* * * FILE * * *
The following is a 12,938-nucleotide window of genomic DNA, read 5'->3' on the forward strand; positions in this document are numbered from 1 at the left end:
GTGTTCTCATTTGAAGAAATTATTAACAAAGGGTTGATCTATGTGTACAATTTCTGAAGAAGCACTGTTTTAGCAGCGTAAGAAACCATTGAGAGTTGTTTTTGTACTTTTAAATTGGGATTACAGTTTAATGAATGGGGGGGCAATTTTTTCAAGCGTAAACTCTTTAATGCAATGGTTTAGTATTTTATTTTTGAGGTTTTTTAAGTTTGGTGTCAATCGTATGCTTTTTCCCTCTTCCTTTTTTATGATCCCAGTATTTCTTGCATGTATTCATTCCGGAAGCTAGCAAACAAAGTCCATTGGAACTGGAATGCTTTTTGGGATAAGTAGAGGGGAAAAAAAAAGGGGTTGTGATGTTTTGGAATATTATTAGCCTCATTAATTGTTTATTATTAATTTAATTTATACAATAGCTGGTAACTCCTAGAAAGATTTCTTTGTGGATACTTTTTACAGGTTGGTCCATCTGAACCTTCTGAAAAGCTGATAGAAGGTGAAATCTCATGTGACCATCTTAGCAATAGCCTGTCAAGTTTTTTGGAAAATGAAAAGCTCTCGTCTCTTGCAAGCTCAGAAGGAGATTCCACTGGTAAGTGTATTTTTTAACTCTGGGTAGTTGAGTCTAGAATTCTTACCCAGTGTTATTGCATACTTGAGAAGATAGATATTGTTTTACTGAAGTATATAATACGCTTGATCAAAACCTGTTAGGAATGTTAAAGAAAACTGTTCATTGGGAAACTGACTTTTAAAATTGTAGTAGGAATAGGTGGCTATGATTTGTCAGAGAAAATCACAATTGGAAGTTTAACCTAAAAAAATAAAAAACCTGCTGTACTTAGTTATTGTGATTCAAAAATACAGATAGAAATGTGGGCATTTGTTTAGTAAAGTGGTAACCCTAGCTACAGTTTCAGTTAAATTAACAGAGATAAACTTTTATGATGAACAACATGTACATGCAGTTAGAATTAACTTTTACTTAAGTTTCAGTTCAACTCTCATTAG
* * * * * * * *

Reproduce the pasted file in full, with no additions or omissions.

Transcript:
The following is a 12,938-nucleotide window of genomic DNA, read 5'->3' on the forward strand; positions in this document are numbered from 1 at the left end:
GTGTTCTCATTTGAAGAAATTATTAACAAAGGGTTGATCTATGTGTACAATTTCTGAAGAAGCACTGTTTTAGCAGCGTAAGAAACCATTGAGAGTTGTTTTTGTACTTTTAAATTGGGATTACAGTTTAATGAATGGGGGGGCAATTTTTTCAAGCGTAAACTCTTTAATGCAATGGTTTAGTATTTTATTTTTGAGGTTTTTTAAGTTTGGTGTCAATCGTATGCTTTTTCCCTCTTCCTTTTTTATGATCCCAGTATTTCTTGCATGTATTCATTCCGGAAGCTAGCAAACAAAGTCCATTGGAACTGGAATGCTTTTTGGGATAAGTAGAGGGGAAAAAAAAAGGGGTTGTGATGTTTTGGAATATTATTAGCCTCATTAATTGTTTATTATTAATTTAATTTATACAATAGCTGGTAACTCCTAGAAAGATTTCTTTGTGGATACTTTTTACAGGTTGGTCCATCTGAACCTTCTGAAAAGCTGATAGAAGGTGAAATCTCATGTGACCATCTTAGCAATAGCCTGTCAAGTTTTTTGGAAAATGAAAAGCTCTCGTCTCTTGCAAGCTCAGAAGGAGATTCCACTGGTAAGTGTATTTTTTAACTCTGGGTAGTTGAGTCTAGAATTCTTACCCAGTGTTATTGCATACTTGAGAAGATAGATATTGTTTTACTGAAGTATATAATACGCTTGATCAAAACCTGTTAGGAATGTTAAAGAAAACTGTTCATTGGGAAACTGACTTTTAAAATTGTAGTAGGAATAGGTGGCTATGATTTGTCAGAGAAAATCACAATTGGAAGTTTAACCTAAAAAAATAAAAAACCTGCTGTACTTAGTTATTGTGATTCAAAAATACAGATAGAAATGTGGGCATTTGTTTAGTAAAGTGGTAACCCTAGCTACAGTTTCAGTTAAATTAACAGAGATAAACTTTTATGATGAACAACATGTACATGCAGTTAGAATTAACTTTTACTTAAGTTTCAGTTCAACTCTCATTAG